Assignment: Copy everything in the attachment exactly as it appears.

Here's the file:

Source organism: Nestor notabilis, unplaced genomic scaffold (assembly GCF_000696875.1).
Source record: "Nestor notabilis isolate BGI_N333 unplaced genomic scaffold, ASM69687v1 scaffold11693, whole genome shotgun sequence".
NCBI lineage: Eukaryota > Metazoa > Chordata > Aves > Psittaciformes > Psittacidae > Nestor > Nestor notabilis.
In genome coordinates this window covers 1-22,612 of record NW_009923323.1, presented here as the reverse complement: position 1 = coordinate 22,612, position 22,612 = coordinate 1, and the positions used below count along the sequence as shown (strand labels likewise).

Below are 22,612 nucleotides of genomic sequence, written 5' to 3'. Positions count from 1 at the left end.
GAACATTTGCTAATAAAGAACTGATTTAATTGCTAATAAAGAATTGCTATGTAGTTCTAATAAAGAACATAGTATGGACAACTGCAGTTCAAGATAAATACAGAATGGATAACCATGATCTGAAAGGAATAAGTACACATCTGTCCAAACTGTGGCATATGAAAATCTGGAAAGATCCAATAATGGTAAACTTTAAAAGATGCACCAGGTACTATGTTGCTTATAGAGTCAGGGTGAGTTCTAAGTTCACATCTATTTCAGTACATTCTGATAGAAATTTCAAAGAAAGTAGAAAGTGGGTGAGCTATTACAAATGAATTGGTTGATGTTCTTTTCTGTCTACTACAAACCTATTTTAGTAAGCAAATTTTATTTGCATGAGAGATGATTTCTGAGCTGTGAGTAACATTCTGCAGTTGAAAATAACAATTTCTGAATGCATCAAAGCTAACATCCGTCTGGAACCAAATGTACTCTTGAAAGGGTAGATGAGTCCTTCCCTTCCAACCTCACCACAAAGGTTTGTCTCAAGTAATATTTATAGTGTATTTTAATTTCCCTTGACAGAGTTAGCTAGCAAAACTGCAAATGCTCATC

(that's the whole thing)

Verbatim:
Source organism: Nestor notabilis, unplaced genomic scaffold (assembly GCF_000696875.1).
Source record: "Nestor notabilis isolate BGI_N333 unplaced genomic scaffold, ASM69687v1 scaffold11693, whole genome shotgun sequence".
NCBI lineage: Eukaryota > Metazoa > Chordata > Aves > Psittaciformes > Psittacidae > Nestor > Nestor notabilis.
In genome coordinates this window covers 1-22,612 of record NW_009923323.1, presented here as the reverse complement: position 1 = coordinate 22,612, position 22,612 = coordinate 1, and the positions used below count along the sequence as shown (strand labels likewise).

Below are 22,612 nucleotides of genomic sequence, written 5' to 3'. Positions count from 1 at the left end.
GAACATTTGCTAATAAAGAACTGATTTAATTGCTAATAAAGAATTGCTATGTAGTTCTAATAAAGAACATAGTATGGACAACTGCAGTTCAAGATAAATACAGAATGGATAACCATGATCTGAAAGGAATAAGTACACATCTGTCCAAACTGTGGCATATGAAAATCTGGAAAGATCCAATAATGGTAAACTTTAAAAGATGCACCAGGTACTATGTTGCTTATAGAGTCAGGGTGAGTTCTAAGTTCACATCTATTTCAGTACATTCTGATAGAAATTTCAAAGAAAGTAGAAAGTGGGTGAGCTATTACAAATGAATTGGTTGATGTTCTTTTCTGTCTACTACAAACCTATTTTAGTAAGCAAATTTTATTTGCATGAGAGATGATTTCTGAGCTGTGAGTAACATTCTGCAGTTGAAAATAACAATTTCTGAATGCATCAAAGCTAACATCCGTCTGGAACCAAATGTACTCTTGAAAGGGTAGATGAGTCCTTCCCTTCCAACCTCACCACAAAGGTTTGTCTCAAGTAATATTTATAGTGTATTTTAATTTCCCTTGACAGAGTTAGCTAGCAAAACTGCAAATGCTCATC